Roger Lund

 

This one perhaps ?



#94 Macca

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Posted 26 March 2014 - 21:06

I think the 7th picture in post no. 53 will suit DCN......although not really in the right thread..... 

 

 

Paul M


Edited by Macca, 26 March 2014 - 21:07.


#95 GreenMachine

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Posted 26 March 2014 - 21:52

Phillip Island 2014 historics:
 
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#96 GMACKIE

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Posted 26 March 2014 - 22:45

I like these:-

 

http://thekneeslider...8-liter-455bhp/



#97 arttidesco

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Posted 27 March 2014 - 00:14



Talking of V8s, I saw a photo today of a motorbike in 1907  with a Curtiss V8 installed , at which point it had been timed at some 136mph.......  The engine was cited as being designed for dirigibles. I would post it but cannot make the new setup work.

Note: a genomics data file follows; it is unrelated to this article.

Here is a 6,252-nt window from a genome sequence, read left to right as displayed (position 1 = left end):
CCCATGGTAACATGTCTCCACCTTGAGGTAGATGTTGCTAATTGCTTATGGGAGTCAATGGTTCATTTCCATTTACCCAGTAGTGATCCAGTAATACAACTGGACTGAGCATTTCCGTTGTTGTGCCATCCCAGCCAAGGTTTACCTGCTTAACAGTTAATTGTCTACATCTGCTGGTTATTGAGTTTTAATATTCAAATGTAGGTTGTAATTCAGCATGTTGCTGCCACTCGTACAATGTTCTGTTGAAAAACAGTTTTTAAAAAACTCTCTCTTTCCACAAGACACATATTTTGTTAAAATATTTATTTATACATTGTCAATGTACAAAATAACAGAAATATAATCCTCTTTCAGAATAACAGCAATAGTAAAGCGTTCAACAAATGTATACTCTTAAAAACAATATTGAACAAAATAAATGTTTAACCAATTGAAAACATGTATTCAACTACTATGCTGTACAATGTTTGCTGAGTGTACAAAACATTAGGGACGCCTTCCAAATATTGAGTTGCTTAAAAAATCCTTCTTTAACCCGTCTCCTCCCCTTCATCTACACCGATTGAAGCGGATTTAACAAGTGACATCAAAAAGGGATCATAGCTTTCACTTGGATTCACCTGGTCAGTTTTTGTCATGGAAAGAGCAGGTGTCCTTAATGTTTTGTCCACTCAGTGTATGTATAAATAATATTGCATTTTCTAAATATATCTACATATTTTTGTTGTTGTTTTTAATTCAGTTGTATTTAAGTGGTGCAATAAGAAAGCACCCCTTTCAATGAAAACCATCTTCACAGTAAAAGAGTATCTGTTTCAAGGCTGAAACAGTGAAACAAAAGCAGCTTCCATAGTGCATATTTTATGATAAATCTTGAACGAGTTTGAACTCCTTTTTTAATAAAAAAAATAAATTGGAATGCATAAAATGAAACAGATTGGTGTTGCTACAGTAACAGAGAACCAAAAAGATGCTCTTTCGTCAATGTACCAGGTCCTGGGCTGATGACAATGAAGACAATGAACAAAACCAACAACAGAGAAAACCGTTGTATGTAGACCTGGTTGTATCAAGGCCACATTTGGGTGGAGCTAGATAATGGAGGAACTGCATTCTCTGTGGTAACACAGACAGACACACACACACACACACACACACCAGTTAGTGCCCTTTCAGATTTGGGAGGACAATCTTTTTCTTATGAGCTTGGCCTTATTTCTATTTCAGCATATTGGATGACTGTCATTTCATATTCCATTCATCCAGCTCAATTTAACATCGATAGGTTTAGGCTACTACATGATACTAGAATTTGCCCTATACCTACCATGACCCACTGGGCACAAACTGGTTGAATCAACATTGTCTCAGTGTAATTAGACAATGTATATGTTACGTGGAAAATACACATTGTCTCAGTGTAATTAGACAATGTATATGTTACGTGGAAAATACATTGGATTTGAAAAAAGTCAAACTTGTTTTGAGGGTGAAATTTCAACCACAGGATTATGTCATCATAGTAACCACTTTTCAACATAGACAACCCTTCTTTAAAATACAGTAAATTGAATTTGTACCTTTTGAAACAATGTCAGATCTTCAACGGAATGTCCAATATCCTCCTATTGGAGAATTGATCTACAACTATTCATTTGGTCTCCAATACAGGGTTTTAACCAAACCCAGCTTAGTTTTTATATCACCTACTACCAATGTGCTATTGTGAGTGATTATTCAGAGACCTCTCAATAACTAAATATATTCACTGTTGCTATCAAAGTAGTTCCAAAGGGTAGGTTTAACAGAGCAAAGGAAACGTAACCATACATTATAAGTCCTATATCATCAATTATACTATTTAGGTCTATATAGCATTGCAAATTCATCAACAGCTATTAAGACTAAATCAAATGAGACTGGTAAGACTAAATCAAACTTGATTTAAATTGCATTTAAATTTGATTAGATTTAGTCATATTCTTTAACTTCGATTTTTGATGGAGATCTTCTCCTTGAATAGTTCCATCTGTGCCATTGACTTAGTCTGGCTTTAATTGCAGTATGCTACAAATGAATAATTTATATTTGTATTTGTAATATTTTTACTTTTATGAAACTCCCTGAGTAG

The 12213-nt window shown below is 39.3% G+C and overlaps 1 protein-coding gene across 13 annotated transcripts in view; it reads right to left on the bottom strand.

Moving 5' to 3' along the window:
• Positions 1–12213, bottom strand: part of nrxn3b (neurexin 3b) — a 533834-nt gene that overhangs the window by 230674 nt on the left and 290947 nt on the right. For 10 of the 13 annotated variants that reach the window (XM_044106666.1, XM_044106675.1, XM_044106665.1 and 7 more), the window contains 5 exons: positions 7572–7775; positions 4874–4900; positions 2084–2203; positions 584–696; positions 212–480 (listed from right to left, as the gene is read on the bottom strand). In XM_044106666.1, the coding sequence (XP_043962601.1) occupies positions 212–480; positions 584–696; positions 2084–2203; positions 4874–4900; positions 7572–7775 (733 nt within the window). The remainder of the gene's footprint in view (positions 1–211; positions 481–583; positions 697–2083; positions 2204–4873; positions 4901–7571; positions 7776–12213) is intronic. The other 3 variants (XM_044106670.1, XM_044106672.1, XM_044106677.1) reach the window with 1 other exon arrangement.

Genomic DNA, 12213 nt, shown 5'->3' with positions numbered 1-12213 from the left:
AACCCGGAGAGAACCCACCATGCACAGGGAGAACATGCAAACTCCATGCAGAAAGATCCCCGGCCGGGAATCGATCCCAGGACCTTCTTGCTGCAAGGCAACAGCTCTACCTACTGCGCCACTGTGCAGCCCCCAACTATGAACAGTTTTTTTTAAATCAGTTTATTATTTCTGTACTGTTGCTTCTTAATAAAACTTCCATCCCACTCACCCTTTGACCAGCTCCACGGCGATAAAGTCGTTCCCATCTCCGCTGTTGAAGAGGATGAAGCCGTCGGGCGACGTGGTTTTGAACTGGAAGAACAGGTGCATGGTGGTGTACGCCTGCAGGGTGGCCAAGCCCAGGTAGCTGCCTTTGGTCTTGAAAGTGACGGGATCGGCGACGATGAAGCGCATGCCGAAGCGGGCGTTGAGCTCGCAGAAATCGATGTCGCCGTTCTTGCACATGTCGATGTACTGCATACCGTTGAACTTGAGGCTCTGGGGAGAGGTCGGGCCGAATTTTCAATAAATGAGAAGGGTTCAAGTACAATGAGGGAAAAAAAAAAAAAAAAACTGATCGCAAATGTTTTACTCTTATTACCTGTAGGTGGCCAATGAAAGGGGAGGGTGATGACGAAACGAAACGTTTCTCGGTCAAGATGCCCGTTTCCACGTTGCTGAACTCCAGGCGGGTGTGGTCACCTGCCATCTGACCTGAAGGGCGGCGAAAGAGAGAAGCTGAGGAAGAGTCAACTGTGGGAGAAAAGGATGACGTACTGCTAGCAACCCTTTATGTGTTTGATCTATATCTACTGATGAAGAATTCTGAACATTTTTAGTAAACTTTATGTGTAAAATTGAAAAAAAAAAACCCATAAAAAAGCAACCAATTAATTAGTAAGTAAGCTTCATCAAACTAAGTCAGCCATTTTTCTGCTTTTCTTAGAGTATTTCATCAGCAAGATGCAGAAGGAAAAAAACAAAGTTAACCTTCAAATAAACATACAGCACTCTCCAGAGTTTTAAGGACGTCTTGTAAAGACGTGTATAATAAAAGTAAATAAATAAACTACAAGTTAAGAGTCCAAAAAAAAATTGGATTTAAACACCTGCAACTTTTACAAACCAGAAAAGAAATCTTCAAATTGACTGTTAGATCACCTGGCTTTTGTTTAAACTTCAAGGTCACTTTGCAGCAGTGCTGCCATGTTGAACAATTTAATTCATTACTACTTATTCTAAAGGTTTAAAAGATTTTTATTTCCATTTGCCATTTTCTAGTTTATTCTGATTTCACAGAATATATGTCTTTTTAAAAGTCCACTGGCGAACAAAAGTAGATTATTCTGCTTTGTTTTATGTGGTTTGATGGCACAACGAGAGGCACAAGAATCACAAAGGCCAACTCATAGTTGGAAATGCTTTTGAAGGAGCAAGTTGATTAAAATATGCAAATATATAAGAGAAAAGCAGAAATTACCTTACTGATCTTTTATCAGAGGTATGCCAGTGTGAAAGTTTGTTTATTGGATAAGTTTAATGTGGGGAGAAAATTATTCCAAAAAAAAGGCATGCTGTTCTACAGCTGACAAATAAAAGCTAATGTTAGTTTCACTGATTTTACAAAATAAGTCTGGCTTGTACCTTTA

Roger Lund

 

Speaking of Curtiss V8s

 

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I believe this is an 8.2 litre / 503 cui 90hp air cooled Curtiss OX5 development of the 4 litre /  244 cui Curtiss motor cycle V8, mounted aboard a vehicle called a Franziss.

 

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and here is another Curtis V8 aboard Duncan Pittaway's Monarch GP,

 

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a plate inside the Monarch suggests the motor came from a Curtiss H12 flying boat powered by a 160 hp Curtiss V-X-X I believe.


Edited by arttidesco, 27 March 2014 - 17:14.


#98 Lee Nicolle

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Posted 27 March 2014 - 03:13

Phillip Island 2014 historics:
 
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On that last pic of the quad carb Chev what are the carbs? Look like 97 bodies with some odd tops? The MSD box sort of looks out of place. He should hide it under the dash or something.



#99 DavidI

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Posted 27 March 2014 - 03:51

More from Phillip Island:

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There's a Chev hiding in there somewhere:

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#100 GMACKIE

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Posted 27 March 2014 - 04:31

 The MSD box sort of looks out of place. He should hide it under the dash or something.

Or at least paint it black.....as well as the coloured pipe fittings.